THE BOOK
Some of the ideas discussed in this blog are published in my book called "The Bluestone Enigma" -- available by post and through good bookshops everywhere. Bad bookshops might not have it....
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Wednesday, 15 December 2010

Preseli -- A Stone Age Holy Land?

 Boulder of unspotted dolerite in the area of ringing rocks and sacred springs.....


The extract below is from a very attractive web site (with sound effects and superb pictures) called "Landscape Perception" -- created through cooperation between Paul Devereux and Profs Tim Darvill and Geoffrey Wainwright.  The emphasis is on the manner in which ancient man might have perceived his environment and landscape.  As one might expect from the involvement of the two professors, there is a lot in this site to do with healing springs, magical properties of rocks and water, and so forth -- and I have already had a good go at much of that.  So I will desist here.
 
A Stone Age Holy Land?
http://www.landscape-perception.com/a_stone_age_holy_land/
 Quote:
Everyone agrees that the Preseli bluestones made Stonehenge a special monument. Yet most discussion has centred on how the rocks were transported from Preseli over such a long distance to Salisbury Plain where Stonehenge stands, rather than why. It is the why that most concerns us here.
Theories have been few and far between, and most of them have been them pretty simplistic, such as suggesting the fact that the rocks are bluish in colour with white spots made them special. This might have been partially true, but there had to be other reasons as well. Archaeologists are now aware that rocks from natural places that were apparently venerated were circulated over considerable distances in the Neolithic era of prehistory. These “pieces of places” were, in effect, relics charged with the sanctity, the mana, of their homeland, much as the bones of saints that were circulated and venerated in Medieval times were thought to possess magical and healing qualities. So what besides their colour made these bluestones so special? Two unexpected factors may be relevant – water and sound. 

The idea that eastern Preseli was a sort of Holy Land deserves closer examination. Here is an extract from Chapter 5 of "The Bluestone Enigma."


The perceived abundance of megalithic structures in eastern Preseli encouraged the Rev Done Bushell (who was easily encouraged) to refer to the area as a "prehistoric Westminster."  He and other romantic travellers of the nineteenth century mentioned traces of at least eight stone circles in the southern foothills of the mountain.  It is easy to map prehistoric remains selectively, as Rodney Castleden and other authors have done, by giving large symbols for megalithic structures “centred” on Carn Meini and by omitting to map most of the others.  Modern archaeologists are much more circumspect, referring to most of the megalithic traces simply as isolated standing stones or stone settings; and the modern tendency is to view the area as richly endowed with megalithic remains, but by no means exceptional.   In a recent survey of Prehistoric Funerary and Ritual Sites in Pembrokeshire, Dr Nikki Cook showed through a series of maps that remains are scattered across the county, with no particular concentration at the eastern end of Preseli. Indeed, any apparent concentrations (for example, of round barrows) above the 250m contour are related above all else to the extensive land clearance and “monument destruction” in the fertile lowland parts of the county.  The upland features have survived, whereas many of those in the lowlands have not.  She was also at pains to point out that an undue concentration  of work in the Carn Meini area (designed to establish a mystical link with Stonehenge) runs a grave risk of neglecting many “significant ritual landscapes” in other parts of the county.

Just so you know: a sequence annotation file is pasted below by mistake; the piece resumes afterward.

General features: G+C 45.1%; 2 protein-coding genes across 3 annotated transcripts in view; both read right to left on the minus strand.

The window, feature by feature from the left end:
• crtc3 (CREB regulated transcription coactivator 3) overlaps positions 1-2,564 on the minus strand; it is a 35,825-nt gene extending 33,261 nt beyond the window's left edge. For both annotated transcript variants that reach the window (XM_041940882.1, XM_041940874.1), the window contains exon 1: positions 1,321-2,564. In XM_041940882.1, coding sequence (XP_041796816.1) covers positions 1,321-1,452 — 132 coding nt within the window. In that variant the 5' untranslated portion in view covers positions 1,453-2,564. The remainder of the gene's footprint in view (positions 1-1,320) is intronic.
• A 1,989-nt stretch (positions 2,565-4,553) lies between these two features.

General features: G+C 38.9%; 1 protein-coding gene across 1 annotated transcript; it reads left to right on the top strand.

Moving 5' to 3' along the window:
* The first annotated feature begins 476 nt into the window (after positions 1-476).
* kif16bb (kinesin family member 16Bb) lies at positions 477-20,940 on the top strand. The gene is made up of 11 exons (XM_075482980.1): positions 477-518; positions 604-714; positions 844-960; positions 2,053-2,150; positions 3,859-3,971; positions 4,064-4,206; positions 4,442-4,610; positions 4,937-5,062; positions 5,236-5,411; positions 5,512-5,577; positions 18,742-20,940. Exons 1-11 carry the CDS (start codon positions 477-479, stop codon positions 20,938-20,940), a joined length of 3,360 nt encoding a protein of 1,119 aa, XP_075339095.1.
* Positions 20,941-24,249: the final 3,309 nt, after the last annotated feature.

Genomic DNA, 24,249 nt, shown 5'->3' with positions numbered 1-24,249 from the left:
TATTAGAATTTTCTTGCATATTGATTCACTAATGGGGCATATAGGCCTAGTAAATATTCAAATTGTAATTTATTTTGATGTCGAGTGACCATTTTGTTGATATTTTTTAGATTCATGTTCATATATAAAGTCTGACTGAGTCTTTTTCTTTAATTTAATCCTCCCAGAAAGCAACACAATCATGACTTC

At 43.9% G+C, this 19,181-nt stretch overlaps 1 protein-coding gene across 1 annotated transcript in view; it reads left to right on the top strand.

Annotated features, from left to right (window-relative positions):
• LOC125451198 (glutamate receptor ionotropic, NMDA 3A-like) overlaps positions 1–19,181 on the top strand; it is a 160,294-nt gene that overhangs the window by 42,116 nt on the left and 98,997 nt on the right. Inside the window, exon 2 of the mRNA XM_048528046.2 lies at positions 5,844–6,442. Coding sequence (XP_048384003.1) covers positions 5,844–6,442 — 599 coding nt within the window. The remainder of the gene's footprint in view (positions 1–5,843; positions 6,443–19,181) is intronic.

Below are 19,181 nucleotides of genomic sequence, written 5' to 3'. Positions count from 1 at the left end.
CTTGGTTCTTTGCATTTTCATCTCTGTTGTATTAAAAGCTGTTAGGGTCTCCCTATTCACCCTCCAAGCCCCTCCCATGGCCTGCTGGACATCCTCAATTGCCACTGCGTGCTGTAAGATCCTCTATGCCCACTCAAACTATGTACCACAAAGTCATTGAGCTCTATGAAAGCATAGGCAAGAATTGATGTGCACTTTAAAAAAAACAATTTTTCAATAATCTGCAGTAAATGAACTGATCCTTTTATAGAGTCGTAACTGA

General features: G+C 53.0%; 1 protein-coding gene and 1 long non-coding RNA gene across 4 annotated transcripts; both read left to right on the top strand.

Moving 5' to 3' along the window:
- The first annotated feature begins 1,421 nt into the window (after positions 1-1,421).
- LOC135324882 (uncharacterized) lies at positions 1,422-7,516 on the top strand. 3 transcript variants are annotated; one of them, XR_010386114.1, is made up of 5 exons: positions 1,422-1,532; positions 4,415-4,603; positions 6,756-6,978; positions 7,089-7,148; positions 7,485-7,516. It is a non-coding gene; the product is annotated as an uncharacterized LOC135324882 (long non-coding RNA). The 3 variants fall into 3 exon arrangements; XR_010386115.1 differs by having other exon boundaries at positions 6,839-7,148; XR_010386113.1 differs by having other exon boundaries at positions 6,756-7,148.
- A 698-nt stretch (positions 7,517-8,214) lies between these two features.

Herbert Thomas and Richard Atkinson, in developing the Bluestone Myth, referred frequently to the eastern part of Preseli as a land of very special qualities, associated with mysteries and magic.  They cited authorities including Sir Cyril Fox and Prof WF Grimes in support of the idea that Preseli was a sacred mountain.  However, many of the references to “enchanted” Preseli relate not to the eastern part of the ridge but to Preseli as a whole -- ie the whole district including the upland part of Pembrokeshire and indeed many of the northern lowlands as well.  There is nothing in the Mabinogion which suggests any special reverence for the Carn Meini area, and nothing in the local folklore tradition either.  In the course of my “Pembrokeshire Folk Tale Project”  I have collected almost 600 tales, legends, myths and anecdotes, and they come from all over the county.  Tales and traditions are not specially concentrated in the eastern part of Preseli, and if I was asked to name the localities in Pembrokeshire which are associated with magic, sanctity or mystery I would -- without hesitation -- list Cwm Gwaun, followed by the St David’s area and Carningli as the top three.  Carn Meini would not figure in my Top Twenty.

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